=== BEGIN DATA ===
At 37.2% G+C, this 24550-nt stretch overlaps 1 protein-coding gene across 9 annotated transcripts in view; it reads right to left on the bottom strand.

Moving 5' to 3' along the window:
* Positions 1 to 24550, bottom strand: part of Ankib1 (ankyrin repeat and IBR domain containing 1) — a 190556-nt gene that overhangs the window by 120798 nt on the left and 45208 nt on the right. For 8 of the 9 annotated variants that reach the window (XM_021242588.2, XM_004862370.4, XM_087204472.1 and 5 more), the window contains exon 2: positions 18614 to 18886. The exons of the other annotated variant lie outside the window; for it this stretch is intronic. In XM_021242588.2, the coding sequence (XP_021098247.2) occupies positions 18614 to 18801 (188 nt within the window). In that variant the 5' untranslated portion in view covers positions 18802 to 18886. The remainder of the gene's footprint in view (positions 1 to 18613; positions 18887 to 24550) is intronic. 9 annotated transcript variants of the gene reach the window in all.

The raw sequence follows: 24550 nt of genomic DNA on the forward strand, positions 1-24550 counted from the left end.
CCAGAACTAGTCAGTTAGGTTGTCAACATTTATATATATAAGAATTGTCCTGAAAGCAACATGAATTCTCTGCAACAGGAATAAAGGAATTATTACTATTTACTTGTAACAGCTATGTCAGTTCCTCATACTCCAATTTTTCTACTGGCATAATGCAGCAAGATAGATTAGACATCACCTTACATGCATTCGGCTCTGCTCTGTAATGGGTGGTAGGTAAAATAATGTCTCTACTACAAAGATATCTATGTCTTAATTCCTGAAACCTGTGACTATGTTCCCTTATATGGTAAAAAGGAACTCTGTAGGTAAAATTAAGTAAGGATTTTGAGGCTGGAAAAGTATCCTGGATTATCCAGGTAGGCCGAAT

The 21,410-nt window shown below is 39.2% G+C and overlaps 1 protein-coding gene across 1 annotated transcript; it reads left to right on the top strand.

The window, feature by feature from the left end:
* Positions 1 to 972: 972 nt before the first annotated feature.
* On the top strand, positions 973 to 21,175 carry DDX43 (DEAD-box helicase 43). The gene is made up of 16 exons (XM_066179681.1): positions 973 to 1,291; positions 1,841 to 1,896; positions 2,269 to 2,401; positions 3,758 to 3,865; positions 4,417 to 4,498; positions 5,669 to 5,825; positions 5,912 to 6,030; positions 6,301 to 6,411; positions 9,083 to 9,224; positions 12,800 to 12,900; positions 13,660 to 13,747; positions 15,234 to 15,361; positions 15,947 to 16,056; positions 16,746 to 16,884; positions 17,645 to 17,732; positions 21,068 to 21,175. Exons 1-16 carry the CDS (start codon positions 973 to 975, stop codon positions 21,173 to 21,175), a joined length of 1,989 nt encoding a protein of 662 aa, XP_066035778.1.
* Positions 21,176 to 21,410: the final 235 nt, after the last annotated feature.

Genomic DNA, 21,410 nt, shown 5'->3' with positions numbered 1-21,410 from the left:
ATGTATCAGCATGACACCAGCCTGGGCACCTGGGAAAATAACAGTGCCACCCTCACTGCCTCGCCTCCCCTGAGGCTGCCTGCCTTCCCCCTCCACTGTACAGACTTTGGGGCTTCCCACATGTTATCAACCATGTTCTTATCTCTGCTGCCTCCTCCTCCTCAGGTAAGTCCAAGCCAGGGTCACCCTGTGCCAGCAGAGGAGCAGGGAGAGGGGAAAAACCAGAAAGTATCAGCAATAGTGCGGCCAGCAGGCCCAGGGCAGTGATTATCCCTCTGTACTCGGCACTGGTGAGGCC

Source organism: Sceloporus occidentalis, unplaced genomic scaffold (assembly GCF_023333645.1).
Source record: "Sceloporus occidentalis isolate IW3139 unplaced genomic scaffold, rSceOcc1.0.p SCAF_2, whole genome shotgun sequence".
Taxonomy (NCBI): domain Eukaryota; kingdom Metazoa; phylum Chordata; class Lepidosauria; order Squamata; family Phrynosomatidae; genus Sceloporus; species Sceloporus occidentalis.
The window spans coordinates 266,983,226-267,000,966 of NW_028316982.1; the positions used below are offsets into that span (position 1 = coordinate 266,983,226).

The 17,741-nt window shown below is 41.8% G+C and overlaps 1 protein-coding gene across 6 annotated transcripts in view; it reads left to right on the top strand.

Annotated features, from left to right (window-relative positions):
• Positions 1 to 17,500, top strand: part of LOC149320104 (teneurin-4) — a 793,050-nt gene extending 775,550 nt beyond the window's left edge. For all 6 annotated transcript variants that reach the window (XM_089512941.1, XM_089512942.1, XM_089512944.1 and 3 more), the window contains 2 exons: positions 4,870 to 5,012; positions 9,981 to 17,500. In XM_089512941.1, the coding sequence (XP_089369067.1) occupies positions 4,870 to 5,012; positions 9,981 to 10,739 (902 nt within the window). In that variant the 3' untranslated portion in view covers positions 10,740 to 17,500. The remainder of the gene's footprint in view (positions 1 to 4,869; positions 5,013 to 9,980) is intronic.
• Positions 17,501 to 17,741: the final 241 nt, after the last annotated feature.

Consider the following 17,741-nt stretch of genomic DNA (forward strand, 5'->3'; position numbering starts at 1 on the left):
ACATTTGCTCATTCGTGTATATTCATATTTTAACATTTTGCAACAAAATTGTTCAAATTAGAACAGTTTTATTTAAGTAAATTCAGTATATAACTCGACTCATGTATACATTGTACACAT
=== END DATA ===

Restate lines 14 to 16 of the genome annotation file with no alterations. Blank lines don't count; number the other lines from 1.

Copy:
Source record: "Sceloporus occidentalis isolate IW3139 unplaced genomic scaffold, rSceOcc1.0.p SCAF_2, whole genome shotgun sequence".
Taxonomy (NCBI): domain Eukaryota; kingdom Metazoa; phylum Chordata; class Lepidosauria; order Squamata; family Phrynosomatidae; genus Sceloporus; species Sceloporus occidentalis.
The window spans coordinates 266,983,226-267,000,966 of NW_028316982.1; the positions used below are offsets into that span (position 1 = coordinate 266,983,226).